Employment lawyers Leigh Day are representing 400 mainly female workers in an equal pay case against Asda that could end up costing Britain’s supermarkets millions of pounds in in higher wages and back pay.

The Asda case revolves around determining if supermarket store jobs, which are mainly held by women, are of equal value to higher-paid jobs in the distribution centres, jobs which are mainly held by men.

If successful, the workers could be entitled to six years back pay for the difference in wages. It will also have major implications for the rest of Britain’s supermarkets, particularly if they own their own distribution centres, as many do. “The implications for any supermarket are enormous,” said Michael Newman of Leigh Day, the firm representing the workers.

Michael Newman went on to say: “In the supermarkets check-out staff and shelf-stackers are mostly women. The people in the warehouses are pretty much all men. And, who would be surprised, the group that is mostly men gets paid more,” he said. “We are very confident that the jobs are pretty much the same. In the warehouses they take stuff off the shelves, put it on a pallet and stick it on a lorry. In the supermarket, they do the reverse: take the pallets off the lorry, unstack them and put stuff on the shelves.”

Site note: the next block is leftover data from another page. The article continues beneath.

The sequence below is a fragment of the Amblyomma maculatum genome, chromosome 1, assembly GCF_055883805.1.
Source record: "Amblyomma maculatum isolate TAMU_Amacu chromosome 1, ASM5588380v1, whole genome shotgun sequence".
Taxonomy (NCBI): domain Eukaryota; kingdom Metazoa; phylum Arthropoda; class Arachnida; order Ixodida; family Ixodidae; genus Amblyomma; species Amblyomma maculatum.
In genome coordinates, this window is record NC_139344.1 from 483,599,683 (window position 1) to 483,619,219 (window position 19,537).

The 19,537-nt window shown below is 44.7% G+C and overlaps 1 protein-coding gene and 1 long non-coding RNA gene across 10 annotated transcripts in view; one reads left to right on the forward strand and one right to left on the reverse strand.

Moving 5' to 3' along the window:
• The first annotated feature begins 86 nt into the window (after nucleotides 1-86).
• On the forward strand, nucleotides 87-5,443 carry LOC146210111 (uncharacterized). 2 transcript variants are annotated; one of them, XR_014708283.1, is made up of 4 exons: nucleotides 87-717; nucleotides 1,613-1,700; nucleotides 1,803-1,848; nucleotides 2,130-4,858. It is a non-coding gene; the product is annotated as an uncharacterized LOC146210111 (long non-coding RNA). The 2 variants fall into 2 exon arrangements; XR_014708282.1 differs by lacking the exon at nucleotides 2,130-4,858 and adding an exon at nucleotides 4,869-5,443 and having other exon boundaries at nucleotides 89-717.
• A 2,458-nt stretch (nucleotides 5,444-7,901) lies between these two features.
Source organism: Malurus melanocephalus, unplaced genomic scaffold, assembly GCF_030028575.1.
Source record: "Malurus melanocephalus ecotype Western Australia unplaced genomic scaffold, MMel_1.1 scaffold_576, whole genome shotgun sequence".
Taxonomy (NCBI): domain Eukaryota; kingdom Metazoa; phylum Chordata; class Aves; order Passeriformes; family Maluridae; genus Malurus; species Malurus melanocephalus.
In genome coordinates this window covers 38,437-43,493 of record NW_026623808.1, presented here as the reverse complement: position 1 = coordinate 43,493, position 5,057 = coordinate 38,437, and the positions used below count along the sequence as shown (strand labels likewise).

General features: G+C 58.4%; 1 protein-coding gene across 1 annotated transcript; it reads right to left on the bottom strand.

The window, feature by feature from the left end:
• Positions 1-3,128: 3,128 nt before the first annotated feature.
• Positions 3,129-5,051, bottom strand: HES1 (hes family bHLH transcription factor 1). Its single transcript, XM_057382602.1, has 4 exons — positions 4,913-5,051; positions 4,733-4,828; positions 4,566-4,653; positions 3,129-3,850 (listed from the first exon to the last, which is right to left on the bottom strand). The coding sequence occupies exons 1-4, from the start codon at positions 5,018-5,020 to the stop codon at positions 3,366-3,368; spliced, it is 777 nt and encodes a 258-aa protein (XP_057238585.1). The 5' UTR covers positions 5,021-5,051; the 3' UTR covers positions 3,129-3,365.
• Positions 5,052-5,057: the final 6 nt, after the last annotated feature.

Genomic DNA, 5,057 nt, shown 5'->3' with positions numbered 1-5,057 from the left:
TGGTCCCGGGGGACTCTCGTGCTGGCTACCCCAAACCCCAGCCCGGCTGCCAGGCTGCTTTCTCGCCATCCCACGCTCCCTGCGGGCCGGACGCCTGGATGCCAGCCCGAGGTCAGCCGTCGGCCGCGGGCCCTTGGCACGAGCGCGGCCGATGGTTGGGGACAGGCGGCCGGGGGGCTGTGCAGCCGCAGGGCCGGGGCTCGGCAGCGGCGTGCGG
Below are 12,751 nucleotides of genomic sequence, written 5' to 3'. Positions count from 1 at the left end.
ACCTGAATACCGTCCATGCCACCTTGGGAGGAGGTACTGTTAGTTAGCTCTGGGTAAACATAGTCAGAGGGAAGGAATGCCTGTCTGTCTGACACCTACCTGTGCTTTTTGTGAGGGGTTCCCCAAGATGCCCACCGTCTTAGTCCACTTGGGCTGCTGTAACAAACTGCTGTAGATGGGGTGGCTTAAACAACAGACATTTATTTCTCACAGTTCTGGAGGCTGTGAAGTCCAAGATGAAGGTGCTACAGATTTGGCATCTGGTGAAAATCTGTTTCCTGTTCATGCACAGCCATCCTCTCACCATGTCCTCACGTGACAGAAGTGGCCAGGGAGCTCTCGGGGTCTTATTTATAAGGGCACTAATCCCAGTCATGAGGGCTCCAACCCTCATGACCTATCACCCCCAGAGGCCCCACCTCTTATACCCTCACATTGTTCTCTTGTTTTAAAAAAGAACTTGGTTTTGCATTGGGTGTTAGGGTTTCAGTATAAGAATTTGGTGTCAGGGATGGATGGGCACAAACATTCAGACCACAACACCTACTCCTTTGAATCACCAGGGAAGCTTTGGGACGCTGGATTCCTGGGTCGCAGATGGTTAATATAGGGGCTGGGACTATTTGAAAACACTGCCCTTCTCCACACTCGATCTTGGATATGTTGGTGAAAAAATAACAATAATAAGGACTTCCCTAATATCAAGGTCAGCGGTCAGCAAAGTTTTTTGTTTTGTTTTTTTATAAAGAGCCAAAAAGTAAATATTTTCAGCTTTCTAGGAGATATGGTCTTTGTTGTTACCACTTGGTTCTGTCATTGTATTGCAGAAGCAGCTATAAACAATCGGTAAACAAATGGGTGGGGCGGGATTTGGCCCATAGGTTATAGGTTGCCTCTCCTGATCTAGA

Asda said in a statement: “We are aware of a small number of claims. We pay a fair market rate for the job people do regardless of gender and we don’t recognise discrimination in our business.”

Victory would mark a significant step in the battle for equal pay, said Newman. “There has been huge advancement in the public sector. But in the private sector it is still the 1970s. Job evaluations don’t happen. Cases aren’t brought. So you still get this very segregated workplace. Women are over here doing the women’s work and men are over there doing men’s work.”

The case will be heard at Manchester Employment Tribunal within the next two months.